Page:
Cloud Room Field

Submitted by McClain Gallery

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Client: Houston Airport System, Hobby Airport

Location: Houston, TX, United States

Completion date: 2015

Artwork budget: $900,000

Project Team

Artist

Christian Eckart

Art Consultant

Robert McClain

McClain Gallery

Client

Tommy Gregory

Houston Airport Systems

Public Art Agent

Mat Kubo

Houston Arts Alliance

Overview

Dichroic glass with anodized aluminum armature and extrusions and stainless steel components. 120 x 720 x 17 inches.

Goals

Christian Eckart was commissioned by Houston Airport System through Houston Arts Alliance to create artwork for Houston's Hobby Airport. The piece is installed in the atrium area near the main departures entrance to the airport. The area is referred to as the "Cloud Room." Eckart designed the piece to specifically interact with the light and activity that takes place in this atrium daily. Eckart describes the work as follows: "Most of my work extends from painting, and this work is no different from other works insofar as its final state being characterized as a painting/sculpture hybrid. The material of choice here in terms of the work expressing itself as a painting is dichroic glass. Dichroic glass is a material that is one color in transmission and a complementary color in reflection. Beyond that, the material has tendencies to express secondary and even tertiary color effects as one moves about in relation to it. The result will be a subtly color shifting "painting" perpetually changing as the viewer moves and also as the local light conditions shift in the surrounding environment. It will never be the same work twice for any one viewer or upon multiple viewings."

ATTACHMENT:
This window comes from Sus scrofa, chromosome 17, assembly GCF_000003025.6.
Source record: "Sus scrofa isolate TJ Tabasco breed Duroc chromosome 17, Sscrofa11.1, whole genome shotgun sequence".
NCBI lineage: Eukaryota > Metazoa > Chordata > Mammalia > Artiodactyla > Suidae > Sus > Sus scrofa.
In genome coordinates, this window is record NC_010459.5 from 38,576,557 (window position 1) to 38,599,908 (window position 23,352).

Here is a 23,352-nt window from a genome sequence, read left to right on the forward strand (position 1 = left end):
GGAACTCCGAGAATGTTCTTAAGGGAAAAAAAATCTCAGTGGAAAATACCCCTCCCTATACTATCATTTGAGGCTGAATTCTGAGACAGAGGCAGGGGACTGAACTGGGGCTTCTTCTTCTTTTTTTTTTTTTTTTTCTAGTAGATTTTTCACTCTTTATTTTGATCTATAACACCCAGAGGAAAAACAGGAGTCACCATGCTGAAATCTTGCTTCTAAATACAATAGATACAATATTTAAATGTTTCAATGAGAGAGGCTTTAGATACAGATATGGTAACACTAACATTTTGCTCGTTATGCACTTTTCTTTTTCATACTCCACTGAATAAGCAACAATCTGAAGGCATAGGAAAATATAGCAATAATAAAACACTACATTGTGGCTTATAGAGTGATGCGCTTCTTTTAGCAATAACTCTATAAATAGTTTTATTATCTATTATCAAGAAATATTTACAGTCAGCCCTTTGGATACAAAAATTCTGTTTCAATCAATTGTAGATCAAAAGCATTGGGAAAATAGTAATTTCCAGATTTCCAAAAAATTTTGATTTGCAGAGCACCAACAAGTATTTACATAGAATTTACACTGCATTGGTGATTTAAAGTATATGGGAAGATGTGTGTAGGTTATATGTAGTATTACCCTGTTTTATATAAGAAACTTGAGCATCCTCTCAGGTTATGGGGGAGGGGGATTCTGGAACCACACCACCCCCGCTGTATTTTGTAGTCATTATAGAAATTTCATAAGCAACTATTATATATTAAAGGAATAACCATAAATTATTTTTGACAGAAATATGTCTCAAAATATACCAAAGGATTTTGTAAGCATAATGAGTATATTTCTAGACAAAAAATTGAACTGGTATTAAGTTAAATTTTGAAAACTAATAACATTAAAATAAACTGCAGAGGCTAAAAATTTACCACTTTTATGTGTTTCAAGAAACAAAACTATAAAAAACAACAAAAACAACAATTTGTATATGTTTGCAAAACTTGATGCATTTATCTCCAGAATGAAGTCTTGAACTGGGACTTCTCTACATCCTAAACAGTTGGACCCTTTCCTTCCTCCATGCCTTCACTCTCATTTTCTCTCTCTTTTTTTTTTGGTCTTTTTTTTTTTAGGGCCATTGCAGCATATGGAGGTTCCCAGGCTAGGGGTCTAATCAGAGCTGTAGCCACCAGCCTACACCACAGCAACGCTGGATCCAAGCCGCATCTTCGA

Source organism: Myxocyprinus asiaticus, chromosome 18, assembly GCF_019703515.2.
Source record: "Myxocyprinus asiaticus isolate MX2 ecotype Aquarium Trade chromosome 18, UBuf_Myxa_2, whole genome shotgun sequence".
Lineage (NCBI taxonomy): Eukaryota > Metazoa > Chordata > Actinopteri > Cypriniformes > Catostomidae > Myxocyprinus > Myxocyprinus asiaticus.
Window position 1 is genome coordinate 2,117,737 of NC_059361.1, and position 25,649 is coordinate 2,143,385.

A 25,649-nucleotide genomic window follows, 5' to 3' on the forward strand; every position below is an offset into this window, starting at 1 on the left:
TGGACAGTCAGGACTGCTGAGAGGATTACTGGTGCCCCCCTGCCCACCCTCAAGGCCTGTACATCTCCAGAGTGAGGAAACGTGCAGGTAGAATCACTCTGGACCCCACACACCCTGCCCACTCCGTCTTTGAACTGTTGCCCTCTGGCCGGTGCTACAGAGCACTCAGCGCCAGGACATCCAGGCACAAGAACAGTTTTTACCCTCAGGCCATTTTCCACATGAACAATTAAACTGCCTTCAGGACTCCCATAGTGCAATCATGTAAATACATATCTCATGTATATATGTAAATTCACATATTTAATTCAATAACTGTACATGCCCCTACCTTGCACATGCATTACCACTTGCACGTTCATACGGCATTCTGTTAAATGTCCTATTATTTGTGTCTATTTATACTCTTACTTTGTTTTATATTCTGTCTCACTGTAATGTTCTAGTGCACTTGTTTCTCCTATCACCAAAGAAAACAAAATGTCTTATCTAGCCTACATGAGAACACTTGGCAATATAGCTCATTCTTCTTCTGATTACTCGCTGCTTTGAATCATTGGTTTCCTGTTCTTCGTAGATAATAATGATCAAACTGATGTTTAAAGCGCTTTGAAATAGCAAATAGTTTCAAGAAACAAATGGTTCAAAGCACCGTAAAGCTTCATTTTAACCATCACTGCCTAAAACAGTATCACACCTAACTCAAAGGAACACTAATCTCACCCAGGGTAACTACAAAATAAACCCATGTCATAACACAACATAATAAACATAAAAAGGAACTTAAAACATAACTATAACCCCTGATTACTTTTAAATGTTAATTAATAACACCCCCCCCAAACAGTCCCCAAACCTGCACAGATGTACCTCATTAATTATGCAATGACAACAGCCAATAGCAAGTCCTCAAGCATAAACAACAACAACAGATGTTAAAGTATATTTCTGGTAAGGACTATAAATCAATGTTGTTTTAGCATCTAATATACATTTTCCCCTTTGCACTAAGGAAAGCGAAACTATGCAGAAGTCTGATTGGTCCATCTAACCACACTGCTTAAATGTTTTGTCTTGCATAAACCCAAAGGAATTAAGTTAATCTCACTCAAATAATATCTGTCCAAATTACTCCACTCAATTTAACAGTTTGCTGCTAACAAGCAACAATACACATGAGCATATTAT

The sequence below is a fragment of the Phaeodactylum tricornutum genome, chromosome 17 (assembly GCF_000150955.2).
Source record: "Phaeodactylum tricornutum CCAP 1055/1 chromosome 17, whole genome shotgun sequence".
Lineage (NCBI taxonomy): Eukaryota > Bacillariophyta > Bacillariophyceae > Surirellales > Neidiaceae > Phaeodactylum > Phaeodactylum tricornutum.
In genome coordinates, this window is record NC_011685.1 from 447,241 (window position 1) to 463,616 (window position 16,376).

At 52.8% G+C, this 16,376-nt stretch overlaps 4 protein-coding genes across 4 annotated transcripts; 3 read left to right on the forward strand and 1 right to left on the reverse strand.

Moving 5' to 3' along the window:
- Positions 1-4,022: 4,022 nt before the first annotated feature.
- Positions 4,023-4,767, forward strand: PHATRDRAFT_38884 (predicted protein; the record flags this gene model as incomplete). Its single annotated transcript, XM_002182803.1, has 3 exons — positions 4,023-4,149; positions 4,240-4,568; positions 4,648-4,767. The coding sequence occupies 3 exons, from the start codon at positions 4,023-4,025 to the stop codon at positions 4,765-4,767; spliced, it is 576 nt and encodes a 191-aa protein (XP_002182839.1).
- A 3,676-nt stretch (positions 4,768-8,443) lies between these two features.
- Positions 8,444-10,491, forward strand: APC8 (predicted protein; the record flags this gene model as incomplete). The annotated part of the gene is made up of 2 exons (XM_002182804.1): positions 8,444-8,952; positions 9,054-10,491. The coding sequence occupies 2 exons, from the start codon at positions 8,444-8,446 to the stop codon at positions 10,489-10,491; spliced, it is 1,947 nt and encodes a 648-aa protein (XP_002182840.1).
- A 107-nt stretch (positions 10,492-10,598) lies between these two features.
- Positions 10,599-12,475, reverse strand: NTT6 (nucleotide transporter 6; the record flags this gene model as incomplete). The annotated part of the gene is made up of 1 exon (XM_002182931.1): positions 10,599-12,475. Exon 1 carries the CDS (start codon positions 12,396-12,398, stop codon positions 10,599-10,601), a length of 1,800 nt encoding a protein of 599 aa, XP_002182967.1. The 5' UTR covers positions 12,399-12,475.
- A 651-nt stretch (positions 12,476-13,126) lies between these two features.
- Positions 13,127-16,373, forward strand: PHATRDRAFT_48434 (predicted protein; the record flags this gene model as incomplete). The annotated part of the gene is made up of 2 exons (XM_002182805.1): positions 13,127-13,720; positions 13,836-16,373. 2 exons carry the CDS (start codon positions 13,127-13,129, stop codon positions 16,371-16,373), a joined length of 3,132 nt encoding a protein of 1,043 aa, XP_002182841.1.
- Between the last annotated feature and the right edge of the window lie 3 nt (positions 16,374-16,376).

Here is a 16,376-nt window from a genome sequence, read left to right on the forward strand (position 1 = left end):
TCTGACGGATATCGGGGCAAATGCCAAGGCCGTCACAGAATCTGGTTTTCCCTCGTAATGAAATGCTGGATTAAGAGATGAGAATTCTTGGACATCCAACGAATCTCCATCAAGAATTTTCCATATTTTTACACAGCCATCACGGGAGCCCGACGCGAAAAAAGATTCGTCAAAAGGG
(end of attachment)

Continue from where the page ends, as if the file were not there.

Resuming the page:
Process

There was collaboration between Christian Eckart, his fabricators and the Houston Airport System who commissioned the work. Houston Arts Alliance, together with the airport art collection curators and McClain Gallery managed the project on a very tight timeline. The Houston Airport System chose from three different designs for the space proposed by the artist and ultimately decided on the design that the artist most preferred as well. The fabrication was executed based on the artist's detailed plans for the piece and was meticulously overseen by the artist himself.